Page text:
June 18, 2014
Tailor made for Community Empowerment Bill
21 years ago Glasgow City Council stopped using three playing fields in the Maryhill area. Without maintenance the ground rapidly became derelict and overgrown. 6 years ago, the community started work on the land and have gradually transformed it into a much loved community meadow. The new Community Empowerment Bill is designed to help communities take just this sort of action but now the Council wants the land back. It may be too late for the people of North Kelvin but there again, the Council could blaze the empowerment trail with an exemplar public asset transfer.
RESIDENTS behind a community group that has kept disused playing fields in Maryhill in use have urged locals to voice their opposition to council plans to destroy their park.
The North Kelvin Meadow has been managed by locals since 2008, after being left derelict since the council stopped using it as sports fields in 1993.
Glasgow City Council revealed its official plans last month, and the consultation period is open until June 27, with the group behind the meadow urging residents to lodge an opposition to the plans.
Douglas Peacock is the head of the campaign to save the meadow and would like the council to mark the area as official green space to prevent it being built on.
He said: “We’ve been campaigning for that for around six years now. The council has classed the land as being surplus to requirements for 21 years now – in 1993 they decided that they weren’t willing to maintain it as sports pitches, and left it.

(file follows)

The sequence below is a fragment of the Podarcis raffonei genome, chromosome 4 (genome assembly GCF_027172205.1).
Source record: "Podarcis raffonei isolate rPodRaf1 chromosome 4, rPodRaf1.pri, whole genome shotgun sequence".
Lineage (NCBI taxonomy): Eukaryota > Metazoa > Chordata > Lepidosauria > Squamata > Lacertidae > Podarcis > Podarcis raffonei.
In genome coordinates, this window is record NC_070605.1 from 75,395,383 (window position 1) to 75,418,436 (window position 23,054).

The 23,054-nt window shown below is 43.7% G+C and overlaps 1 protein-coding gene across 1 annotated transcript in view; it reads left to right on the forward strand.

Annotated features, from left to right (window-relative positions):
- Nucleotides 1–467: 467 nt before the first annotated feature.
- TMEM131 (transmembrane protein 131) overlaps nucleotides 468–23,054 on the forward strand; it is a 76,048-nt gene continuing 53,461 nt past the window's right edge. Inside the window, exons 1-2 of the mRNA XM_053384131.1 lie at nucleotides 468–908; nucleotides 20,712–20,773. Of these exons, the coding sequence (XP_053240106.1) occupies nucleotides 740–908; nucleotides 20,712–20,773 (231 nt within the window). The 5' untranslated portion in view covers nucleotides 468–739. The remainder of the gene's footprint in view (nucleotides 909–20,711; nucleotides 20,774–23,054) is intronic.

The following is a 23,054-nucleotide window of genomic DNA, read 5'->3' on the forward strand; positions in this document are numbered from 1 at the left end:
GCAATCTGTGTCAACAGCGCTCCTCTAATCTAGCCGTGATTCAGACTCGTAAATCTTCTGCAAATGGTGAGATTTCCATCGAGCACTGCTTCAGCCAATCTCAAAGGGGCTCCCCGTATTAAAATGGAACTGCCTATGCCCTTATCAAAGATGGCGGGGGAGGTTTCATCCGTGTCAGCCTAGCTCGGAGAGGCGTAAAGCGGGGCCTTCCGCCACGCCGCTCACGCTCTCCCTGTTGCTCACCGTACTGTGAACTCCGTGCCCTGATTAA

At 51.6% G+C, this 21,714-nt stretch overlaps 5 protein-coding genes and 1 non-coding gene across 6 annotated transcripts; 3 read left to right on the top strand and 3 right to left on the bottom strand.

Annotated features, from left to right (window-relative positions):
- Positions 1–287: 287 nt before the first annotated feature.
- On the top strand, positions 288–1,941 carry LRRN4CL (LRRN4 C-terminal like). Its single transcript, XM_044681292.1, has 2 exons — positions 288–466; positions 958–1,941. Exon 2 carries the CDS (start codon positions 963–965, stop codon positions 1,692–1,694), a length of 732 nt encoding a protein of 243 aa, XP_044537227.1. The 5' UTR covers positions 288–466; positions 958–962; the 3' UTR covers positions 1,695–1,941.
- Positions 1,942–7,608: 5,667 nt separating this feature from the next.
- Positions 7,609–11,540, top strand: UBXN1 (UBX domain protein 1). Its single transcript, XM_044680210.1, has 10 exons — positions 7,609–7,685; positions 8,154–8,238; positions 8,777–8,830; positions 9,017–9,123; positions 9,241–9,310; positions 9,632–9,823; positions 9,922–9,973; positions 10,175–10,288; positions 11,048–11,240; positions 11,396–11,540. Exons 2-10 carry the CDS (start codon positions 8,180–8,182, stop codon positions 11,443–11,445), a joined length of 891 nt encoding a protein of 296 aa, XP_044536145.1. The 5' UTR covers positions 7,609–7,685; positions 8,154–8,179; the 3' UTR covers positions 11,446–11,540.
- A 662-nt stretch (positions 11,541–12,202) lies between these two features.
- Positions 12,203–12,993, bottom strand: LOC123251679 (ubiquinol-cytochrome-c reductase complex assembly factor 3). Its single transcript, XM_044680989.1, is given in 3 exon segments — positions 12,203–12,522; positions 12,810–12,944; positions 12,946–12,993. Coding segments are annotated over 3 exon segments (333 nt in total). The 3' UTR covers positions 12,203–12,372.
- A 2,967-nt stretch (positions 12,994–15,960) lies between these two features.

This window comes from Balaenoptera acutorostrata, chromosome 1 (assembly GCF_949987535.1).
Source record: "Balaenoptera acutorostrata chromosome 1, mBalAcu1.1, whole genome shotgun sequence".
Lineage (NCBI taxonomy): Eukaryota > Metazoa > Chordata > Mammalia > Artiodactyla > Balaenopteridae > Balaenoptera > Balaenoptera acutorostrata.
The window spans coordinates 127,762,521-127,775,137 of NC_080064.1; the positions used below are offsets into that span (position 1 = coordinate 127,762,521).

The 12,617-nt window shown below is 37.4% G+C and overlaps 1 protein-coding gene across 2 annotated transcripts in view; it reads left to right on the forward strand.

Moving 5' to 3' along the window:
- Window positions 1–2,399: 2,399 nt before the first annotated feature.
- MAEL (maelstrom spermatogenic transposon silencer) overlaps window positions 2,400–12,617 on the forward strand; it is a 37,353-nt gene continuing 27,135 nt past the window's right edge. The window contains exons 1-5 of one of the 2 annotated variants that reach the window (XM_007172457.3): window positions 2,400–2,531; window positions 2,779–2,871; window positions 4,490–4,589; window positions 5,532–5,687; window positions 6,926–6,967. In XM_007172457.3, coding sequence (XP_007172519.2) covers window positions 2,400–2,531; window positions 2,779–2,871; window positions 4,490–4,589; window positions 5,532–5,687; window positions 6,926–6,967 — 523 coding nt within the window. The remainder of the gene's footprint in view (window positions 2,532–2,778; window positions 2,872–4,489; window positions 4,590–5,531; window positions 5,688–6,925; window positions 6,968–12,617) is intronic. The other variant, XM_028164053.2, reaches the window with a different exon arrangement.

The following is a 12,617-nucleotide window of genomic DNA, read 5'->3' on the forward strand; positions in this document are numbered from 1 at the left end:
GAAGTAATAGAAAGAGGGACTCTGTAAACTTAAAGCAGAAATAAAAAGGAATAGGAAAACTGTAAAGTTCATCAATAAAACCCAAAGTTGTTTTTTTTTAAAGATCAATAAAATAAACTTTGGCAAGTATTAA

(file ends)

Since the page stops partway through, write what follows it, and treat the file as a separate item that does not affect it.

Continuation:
“The land now has 480 trees, some between 30 and 40 feet high. Official council policy says that they can’t sell ex-sports fields if it’s in use, and this is definitely in use.
“The only consultation we’ve ever been given from the council is about what kind of flats we want – and we don’t want any flats built.”
In 2009, when the council first announced plans to build housing on the land, they described the area as “absolutely not a meadow, it’s three derelict red blaze football pitches.”
Douglas, and the rest of those who volunteer at the Meadow, have installed raised-bed allotments, a fruit garden, composting facilities and a wild flower plantation, and is now used by a variety of different groups.
Douglas said: “There’s a host of reasons why it’s so important to the community. It’s quite different from the Botanic Gardens or Kelvingrove Park, with the unique selling point being that this is a community space that people can get their hands on.
“Everybody has agreed that having these type of places is important to Glasgow – Glasgow City Council agree with these things, so it seems crazy that they want to bulldoze it.”
A spokesman for Glasgow City Council insisted the area, owned by New City Vision, was not a greenfield site and was designated “appropriate for residential development.”
He said: “A planning application will be considered by the council’s Planning Applications Committee in due course.
“The application is for a mix of 90 homes (townhouses, flats and mews properties) with additional space that will have scope for a children’s play area.
“The site size is 1.4 hectares. The developer was selected on the basis of their presenting the best financial offer, and their proposal was the one that had the greatest level of community support from those attending the consultation day which the council held back in 2008.
“We are in continued discussions with the developer over the future of the site.”
Information about the campaign to save the North Kelvin Meadow, and how to lodge an opposition to the council plans can be found at www.northkelvinmeadow.com.